When one is tired, the brain does strange things. nd t the beginning of September, I felt a bit like a modern Albert Schweitzer writing his Quest for the Historical Jesus in the middle of Africa as I rested on Likoma Island in the middle of Lake Malawi. Not having much facility with languages, modern African dialects are still a mystery box to me, so that my sense of hearing there no longer draws me out toward other people. I found myself thrown back upon my own resources, and I spent more time in prayer and reflection, preparing to visit our daughter house on the mainland, not a bad thing.
My interest in theological anthropology brought me to reflect on Douglas John Hall’s Imaging God: Dominion as Stewardship. It was a fruitful reflection on Gen. 1:26-27. He delineated two major perspectives. The first, beginning in patristic writing, tries to answer the question “What is unique in man that comprises this image of God?” This search leads logically to human qualities that separate anthropos from all else in nature. My attention was riveted by Douglas John Hall’s insight that this substantive approach always results in a list of qualities most admired by a contemporary culture, but with no objective assurance that these have any relationship to God. In the time of Roman fascination with Greek philosophy, Augustine listed the unique qualities of anthropos as memory, will, and understanding which just happened to mirror his understanding of the Trinity — Father, Son, and Holy Spirit — with a Platonic flair. Rousseau’s more modern answer was a denial of the rationalism fostered by the medieval Scholastics. In Armenia, Nazi Germany, and Rwanda, understandings of the highest and best qualities of anthropos led to ethnic cleansing of many different cultures and religions. This sounds disturbingly close to situations across the globe today. Clearly, we are victims of our own thinking.
The second perspective on imago Dei is a more active, relational, using “image” as a verb, meaning to make a representation of, an external form of “something.” When image is thought of as a verb, imago dei becomes a relational metaphor, a symbol telling of God’s work. “Let us make man in our image.” Now the imago is derived from God’s revelation of his Trinitarian being. When the emphasis is both on the verb “to image” and the sense of the image (i.e. noun) reflecting the reality of God, then what is unique to anthropos is God’s gift of reflecting his being upon us, male and female, in relation to his essence. This is John Calvin’s “mirror” analogy for the imago Dei. Hall’s conclusion was that “We exist because he is” is a much healthier summary of the uniqueness of anthropos than “I think therefore I am.”
Of course, the ultimate identification of the symbol “imago Dei“ is Jesus Christ and, taken as an active relational symbol, his Incarnation. We can lean upon Paul’s great passages of Colossians 1:15-20 and Philippians 2:5-11 to teach us what anthropos will be in the world to come. But even better is to see the imago Dei in Hebrews 1:3. “He reflects the glory of God and bears the very stamp of his nature, upholding the universe by his word of power” (RSV). “The stamp of his nature” in the Greek is literally “the character of his hypostasis.” If we appreciate the Cappadocian Fathers’ solution to the Apollinarian overemphasis of the divinity of Christ (by using the term “hypostasis” or “person” to describe the one God in Three Persons), how exciting it is to see this in Hebrews. Am I too fanciful in seeing the Trinity here — the Father upholding the universe by his Son, the Word of power through the Spirit?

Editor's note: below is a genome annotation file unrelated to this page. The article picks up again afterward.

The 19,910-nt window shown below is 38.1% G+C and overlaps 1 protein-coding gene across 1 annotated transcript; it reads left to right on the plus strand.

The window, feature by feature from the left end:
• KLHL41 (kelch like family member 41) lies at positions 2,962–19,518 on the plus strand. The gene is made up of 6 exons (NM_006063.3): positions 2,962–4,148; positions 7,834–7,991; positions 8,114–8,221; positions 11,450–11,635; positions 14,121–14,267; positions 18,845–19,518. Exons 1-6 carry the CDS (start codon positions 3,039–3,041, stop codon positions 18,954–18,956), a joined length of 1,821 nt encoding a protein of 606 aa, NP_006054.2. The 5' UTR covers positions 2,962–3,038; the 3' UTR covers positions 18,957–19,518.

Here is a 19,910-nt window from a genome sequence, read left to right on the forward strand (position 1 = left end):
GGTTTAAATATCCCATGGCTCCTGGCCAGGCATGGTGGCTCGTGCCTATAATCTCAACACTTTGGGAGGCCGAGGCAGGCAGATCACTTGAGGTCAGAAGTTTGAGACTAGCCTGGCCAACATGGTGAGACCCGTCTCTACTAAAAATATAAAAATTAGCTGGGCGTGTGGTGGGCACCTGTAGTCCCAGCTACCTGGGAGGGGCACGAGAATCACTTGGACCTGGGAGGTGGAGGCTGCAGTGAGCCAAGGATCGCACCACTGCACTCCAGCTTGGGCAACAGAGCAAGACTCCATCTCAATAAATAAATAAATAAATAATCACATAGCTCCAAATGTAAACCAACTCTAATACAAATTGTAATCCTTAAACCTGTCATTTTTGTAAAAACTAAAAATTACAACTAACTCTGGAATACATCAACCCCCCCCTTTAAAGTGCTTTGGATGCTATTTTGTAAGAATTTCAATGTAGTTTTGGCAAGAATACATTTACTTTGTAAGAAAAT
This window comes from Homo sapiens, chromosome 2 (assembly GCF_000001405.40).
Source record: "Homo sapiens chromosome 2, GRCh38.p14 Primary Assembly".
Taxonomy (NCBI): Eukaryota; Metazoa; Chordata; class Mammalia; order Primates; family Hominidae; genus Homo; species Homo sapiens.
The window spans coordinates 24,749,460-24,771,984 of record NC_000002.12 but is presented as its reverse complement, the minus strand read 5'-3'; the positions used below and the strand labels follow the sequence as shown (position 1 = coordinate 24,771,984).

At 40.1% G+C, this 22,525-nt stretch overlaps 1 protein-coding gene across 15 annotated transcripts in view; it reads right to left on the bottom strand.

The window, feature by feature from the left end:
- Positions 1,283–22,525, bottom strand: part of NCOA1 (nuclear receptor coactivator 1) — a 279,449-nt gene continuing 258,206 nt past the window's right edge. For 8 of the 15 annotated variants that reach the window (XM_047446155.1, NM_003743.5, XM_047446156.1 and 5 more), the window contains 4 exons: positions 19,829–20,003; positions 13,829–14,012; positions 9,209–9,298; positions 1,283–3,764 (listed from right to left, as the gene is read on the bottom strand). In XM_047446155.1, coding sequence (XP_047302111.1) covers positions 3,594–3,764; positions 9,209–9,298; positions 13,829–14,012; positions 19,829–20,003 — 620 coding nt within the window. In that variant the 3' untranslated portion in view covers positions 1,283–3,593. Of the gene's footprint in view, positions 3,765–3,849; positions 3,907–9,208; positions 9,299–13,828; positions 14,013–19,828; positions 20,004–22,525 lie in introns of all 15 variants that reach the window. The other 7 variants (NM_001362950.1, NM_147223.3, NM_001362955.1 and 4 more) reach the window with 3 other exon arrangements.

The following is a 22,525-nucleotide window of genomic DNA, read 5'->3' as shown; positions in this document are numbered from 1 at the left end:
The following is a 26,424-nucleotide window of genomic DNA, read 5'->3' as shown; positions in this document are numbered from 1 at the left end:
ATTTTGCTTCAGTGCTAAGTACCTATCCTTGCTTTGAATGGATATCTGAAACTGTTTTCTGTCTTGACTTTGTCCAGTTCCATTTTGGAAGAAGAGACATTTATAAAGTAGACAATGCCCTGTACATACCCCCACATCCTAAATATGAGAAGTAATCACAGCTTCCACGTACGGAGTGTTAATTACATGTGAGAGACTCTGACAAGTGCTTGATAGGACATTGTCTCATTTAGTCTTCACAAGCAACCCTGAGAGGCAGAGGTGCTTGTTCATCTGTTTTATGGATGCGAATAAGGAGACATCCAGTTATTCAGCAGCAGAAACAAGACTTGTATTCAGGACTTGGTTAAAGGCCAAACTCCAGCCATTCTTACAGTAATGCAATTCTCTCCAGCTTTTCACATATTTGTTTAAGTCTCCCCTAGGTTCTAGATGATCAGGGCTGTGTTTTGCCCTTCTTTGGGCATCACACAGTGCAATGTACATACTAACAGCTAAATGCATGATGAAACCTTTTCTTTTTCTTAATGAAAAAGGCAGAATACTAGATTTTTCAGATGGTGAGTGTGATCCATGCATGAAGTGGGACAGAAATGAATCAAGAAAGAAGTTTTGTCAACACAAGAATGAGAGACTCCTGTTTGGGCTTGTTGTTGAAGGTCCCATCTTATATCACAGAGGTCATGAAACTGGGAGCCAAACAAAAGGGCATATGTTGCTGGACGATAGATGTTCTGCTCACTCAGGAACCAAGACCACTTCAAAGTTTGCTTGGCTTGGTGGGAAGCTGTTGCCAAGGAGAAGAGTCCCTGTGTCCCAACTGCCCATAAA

St. Basil said it so well in his Letter 38 to his brother Gregory of Nyssa:
Since, therefore, he who has seen the Son sees also the Father, as the Lord says in the Gospels (John 14:9), on this account the Apostle asserts that the Only–begotten is “the image of the person” of the Father. And in order that the thought may more clearly be perceived, we shall also include in our discussion other words of the Apostle in which he says that the Son is an “image of the invisible God” (Col. 1:15) and, again, “an image of his goodness” (Wisd. 7:26), not because the image differs from the archetype as far as concerns the meaning of invisibility and goodness, but in order that it may be shown that it is identical with the original although it is something else. For, the meaning of “image” would not be preserved unless in all respects it would be clearly and exactly similar to the archetype. Certainly, then, he who has perceived the beauty of the image arrives at an understanding of the archetype.
For once, we would not be guilty of an anthropomorphism for aspiring to be a “person,” a human hypostasis within the perichoresis of the Three in One. Is this not the intent of our sanctification? John Zizioulas, the Greek Metropolitan of Pergamon, builds upon the Cappadocians’ understanding of Trinitarian being to the height where “the substratum of existence is not being, but love.”
I lay no claim to Greek scholarship and would be delighted to hear other meditations on the the imago Dei, but the love of Jesus in my heart yearns for a closer bond that I may love Him all the more. I eagerly await the statement on the theological understanding of the human person by the International Commission for Anglican-Orthodox Theological. Our Church needs this rootedness in the will of God.
And then, that moment of contemplation in Africa ended with a crowd of little Malawian children around me, fascinated by the reverse camera of my tablet. They have never seen themselves in the mirror. One does not need language to enter into their joy. God has His ways of grounding our flights of fancy.
Mother Miriam is Mother Superior of the Eastern Province of the Community of St. Mary. The featured image is the Deësis mosaic in the Hagia Sophia (ca. 1261), from a photo taken by Flickr user V (2007). It is licensed under Creative Commons.